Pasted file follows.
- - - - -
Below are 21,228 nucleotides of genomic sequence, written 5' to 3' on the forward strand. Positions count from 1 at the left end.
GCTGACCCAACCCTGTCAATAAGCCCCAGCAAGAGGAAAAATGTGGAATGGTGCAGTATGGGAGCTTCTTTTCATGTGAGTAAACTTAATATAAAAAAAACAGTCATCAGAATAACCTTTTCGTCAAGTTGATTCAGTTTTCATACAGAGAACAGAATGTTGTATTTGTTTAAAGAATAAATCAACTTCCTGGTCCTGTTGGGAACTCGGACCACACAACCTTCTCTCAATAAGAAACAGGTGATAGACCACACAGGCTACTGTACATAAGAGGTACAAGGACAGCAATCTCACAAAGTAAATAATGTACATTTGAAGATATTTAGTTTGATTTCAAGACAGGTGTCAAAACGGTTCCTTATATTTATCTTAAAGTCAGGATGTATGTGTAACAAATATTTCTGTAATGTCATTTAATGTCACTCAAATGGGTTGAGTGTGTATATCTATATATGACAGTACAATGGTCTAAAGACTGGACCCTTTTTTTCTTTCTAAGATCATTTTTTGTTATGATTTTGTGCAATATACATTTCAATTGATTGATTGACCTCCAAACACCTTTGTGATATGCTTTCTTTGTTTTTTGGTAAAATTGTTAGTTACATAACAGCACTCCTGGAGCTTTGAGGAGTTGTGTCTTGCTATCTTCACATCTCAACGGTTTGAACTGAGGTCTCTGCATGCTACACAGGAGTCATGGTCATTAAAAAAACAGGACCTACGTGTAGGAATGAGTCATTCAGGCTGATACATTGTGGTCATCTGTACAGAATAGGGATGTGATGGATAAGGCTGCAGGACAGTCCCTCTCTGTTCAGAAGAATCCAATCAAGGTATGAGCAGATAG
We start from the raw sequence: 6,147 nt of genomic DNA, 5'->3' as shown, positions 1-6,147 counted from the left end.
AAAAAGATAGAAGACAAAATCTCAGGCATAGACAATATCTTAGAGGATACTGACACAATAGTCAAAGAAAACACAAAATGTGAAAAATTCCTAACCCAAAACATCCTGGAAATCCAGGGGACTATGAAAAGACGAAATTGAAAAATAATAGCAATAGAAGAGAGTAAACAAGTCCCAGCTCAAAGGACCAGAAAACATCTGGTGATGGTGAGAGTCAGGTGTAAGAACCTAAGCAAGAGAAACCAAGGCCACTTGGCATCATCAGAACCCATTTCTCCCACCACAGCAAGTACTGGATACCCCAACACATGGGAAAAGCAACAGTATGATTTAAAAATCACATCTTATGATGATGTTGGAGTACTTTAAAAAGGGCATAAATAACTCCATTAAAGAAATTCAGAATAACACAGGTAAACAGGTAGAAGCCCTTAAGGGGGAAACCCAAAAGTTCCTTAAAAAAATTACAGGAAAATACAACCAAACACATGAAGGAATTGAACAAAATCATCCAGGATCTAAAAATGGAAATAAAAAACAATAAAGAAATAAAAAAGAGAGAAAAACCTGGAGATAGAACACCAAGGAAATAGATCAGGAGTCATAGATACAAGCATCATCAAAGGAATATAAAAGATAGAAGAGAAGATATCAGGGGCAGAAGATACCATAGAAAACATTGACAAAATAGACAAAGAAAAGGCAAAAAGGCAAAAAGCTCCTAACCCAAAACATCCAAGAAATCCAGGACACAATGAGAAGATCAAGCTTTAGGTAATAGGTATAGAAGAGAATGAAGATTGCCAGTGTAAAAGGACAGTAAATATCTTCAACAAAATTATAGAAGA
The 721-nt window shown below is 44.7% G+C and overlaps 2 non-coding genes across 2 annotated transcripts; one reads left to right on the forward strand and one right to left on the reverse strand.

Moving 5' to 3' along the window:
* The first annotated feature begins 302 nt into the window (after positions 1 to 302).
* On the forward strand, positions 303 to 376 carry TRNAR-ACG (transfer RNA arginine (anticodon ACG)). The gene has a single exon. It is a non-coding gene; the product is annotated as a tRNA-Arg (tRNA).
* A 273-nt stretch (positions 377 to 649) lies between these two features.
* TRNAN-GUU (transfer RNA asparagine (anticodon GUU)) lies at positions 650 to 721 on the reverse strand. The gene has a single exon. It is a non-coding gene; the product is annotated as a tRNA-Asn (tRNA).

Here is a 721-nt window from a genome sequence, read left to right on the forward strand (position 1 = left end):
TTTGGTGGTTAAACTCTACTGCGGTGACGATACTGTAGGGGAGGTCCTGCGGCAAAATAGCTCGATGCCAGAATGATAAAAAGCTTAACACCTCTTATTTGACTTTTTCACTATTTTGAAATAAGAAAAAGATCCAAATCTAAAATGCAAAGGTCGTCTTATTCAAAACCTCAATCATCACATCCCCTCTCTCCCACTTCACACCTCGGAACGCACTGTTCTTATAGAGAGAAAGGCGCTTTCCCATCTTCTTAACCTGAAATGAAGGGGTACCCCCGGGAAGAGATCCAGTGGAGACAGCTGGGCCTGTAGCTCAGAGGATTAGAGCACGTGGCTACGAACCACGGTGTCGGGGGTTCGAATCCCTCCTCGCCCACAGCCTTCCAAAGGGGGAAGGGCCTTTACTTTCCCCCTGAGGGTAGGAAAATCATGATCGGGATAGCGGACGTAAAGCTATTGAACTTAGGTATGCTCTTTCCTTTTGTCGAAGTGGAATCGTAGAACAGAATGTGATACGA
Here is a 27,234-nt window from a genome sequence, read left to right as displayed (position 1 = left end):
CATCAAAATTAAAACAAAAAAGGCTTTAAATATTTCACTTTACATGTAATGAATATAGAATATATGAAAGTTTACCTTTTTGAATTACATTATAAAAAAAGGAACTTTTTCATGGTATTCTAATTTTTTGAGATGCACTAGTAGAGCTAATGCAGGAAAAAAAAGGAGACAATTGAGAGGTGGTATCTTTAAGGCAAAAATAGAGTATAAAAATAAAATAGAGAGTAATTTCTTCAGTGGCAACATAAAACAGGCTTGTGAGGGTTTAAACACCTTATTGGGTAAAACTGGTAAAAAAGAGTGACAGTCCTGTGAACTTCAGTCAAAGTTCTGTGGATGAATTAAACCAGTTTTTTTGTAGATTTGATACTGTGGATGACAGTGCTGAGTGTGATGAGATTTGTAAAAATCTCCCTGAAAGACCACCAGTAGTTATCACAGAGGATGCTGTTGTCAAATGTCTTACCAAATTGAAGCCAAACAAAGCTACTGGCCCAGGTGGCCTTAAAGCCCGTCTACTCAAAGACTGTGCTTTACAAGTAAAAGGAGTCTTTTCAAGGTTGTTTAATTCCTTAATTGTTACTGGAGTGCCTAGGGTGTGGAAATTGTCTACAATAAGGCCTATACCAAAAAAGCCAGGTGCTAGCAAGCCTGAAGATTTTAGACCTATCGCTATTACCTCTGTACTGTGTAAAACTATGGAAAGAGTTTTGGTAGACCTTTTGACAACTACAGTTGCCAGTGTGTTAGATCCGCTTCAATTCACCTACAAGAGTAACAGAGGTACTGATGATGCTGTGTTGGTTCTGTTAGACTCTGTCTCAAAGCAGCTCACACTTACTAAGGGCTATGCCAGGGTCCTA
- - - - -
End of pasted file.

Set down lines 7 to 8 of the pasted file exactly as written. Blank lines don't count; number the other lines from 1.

* The first annotated feature begins 302 nt into the window (after positions 1 to 302).
* On the forward strand, positions 303 to 376 carry TRNAR-ACG (transfer RNA arginine (anticodon ACG)). The gene has a single exon. It is a non-coding gene; the product is annotated as a tRNA-Arg (tRNA).